Sunday, 27 May 2012


My husband has been known to partake in D.I.Y. I’m not being rude here: I mean household jobs like putting up the odd shelf (and believe me, after he’s put them up, they are odd).

It’s always had a terrible effect on my daughter, because of the noise. It’s not the inevitable outcome of tools being thrown across the room in frustration (a particular ‘screwdriver whistling past my ear’ incident still makes me shudder). It’s the noise

The sound of drilling isn’t pleasant to anyone, apart from dentists, probably, but they’re weird. But my daughter is not fond of loud noises in general, and drilling is right up there in her top three worst sounds. It’s Number One, in fact, with ‘Music that is “too loud”’ coming a close second, and “Daddy’s Singing” in third place.

So. How’s our building work going, then?

We’ve had our garage demolished, concrete in our garden smashed up, and a dilapidated conservatory on the back of the house knocked down. Rising from the rubble is a new room, that will eventually become a restful haven for me and my husband to listen to music and watch films in* (*another room filled with the kids’ tat, where we'll fall asleep on the sofa).

Yesterday, some muscly men in shorts came to do the roof beams (or joists, struts, rafters, or whatever the technical term is).  I stationed myself with a cup of tea and a good view (Did I mention their muscliness? And their shorts? Oh, I did). 

It’s the only time there has been work at the weekend, and it wasn’t a particularly good idea. I quickly realised that my daughter has escaped most of the noise so far because she’s been at school, and by the time she’s back home in the afternoon, the builders are usually packing up for the day.

The sawing, hammering and drilling began, and my girl crumbled. She was tired anyway (the heat tends to wear her out), and as soon as I saw her stricken face, I knew we should have gone out.

The noise set off one of her familiar tidal waves of emotion. (See previous post Wave). I hate seeing a wave crash over her, and usually feel helpless, as they’re often random, and consequently I can’t always stop them because I don’t know the trigger.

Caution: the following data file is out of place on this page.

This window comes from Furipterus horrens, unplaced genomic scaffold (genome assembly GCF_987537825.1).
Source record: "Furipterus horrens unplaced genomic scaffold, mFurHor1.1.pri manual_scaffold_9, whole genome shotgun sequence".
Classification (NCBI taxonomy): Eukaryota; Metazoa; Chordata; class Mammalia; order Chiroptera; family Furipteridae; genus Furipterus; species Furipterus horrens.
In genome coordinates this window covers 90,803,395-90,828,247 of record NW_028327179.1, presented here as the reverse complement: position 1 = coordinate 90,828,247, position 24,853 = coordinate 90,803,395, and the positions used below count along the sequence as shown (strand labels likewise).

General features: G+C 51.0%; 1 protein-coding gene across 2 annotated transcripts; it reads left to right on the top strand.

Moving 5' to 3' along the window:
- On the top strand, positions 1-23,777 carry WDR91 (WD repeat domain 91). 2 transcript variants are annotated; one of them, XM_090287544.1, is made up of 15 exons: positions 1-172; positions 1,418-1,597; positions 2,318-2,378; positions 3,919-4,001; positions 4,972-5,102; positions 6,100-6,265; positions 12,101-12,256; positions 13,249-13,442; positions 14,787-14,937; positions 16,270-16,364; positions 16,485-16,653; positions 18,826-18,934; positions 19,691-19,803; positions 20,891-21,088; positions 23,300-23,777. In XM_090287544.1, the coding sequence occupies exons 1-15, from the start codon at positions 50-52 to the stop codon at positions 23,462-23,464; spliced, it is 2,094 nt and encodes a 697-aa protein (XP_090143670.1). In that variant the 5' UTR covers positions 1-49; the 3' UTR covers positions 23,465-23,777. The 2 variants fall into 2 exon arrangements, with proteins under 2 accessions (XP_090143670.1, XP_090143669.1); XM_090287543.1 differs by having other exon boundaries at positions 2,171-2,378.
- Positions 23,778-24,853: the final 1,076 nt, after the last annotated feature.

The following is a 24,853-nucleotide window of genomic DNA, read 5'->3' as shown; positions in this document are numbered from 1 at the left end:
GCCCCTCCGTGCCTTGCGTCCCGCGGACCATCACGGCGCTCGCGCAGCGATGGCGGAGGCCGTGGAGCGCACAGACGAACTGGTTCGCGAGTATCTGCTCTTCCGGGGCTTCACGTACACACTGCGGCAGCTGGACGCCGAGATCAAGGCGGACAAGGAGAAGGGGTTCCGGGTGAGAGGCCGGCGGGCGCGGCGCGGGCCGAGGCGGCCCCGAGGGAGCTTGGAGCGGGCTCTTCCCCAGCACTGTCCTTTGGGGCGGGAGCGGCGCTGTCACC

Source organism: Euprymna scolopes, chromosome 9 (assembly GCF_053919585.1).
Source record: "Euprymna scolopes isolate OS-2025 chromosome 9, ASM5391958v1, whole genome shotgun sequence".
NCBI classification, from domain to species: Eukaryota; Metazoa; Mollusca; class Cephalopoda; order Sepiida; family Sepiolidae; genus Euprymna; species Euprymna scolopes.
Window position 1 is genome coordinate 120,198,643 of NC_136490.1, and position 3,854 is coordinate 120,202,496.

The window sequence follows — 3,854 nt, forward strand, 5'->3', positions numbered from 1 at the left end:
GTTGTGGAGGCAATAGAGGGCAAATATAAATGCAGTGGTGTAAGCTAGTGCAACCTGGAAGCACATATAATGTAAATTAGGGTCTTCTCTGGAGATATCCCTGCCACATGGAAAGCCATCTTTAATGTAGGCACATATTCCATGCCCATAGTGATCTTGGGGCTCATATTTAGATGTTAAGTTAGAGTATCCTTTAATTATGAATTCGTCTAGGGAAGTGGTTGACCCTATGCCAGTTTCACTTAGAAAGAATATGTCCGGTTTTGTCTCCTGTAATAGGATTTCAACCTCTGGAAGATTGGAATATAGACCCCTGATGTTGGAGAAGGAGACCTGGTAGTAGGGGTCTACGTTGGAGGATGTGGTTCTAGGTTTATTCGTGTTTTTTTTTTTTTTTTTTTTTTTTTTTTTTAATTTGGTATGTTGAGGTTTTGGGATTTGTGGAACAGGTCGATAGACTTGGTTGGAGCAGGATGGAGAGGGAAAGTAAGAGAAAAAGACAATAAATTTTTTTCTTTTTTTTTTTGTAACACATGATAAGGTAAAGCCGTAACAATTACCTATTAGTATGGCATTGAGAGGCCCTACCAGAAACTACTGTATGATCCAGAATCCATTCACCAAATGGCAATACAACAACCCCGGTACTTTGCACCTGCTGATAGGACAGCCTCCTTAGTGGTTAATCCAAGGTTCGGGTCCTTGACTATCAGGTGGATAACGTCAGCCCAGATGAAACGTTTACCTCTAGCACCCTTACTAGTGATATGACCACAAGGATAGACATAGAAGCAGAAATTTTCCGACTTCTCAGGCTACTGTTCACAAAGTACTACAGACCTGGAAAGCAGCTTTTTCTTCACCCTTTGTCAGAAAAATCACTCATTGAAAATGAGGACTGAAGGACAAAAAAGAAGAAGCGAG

At least in this case, the solution was obvious. We scooped the kids into the car, headed to Grandma’s house, and left the men (you know, the muscly ones, in shorts), to get on with the loud stuff.

My weepy girl, tired from the strain of the emotions that had coursed through her, had a sleep in Grandma’s spare room, and was back to her normal self an hour later, when her dad shook her awake and uttered Number One in her list of favourite phrases: “It’s time to eat!”. The sun continued to shine.

Video is Ian Dury & The Blockheads - Uneasy Sunny Day Hotsy Totsy (from the album Do It Yourself)

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  1. Oh God I hate builders/workmen in general, they scare our cats to death, and can never give any specific times that they will be working. You're lucky it's summer and escape is well possible.

    How long before the musclebound hunks, cough sorry workmen are all finished and out of your life for good?

  2. Ah, I'm lucky. My builders are quite lovely. (They're not as good looking as the roofers, mind, but you can't have everything). They turn up every day when they say they will, get on with stuff, and tidy up before they go. Supposed to be 2 weeks of build left, but they forgot to factor in the Jubilee Bank Holidays and lost a few days at the start to rain, so I reckon they'll be here an extra week. Then I can set my record player back up again!

  3. Yeah you are lucky, cherish the moment. I'm serious. Our bathroom took almost two months to be tilled and fitted - and it's only 2 square meters in size!

    It weird in these days of iPods and phones full of music, that I can actually believe that going without a record player for a month wouldn't be too much of a hardship.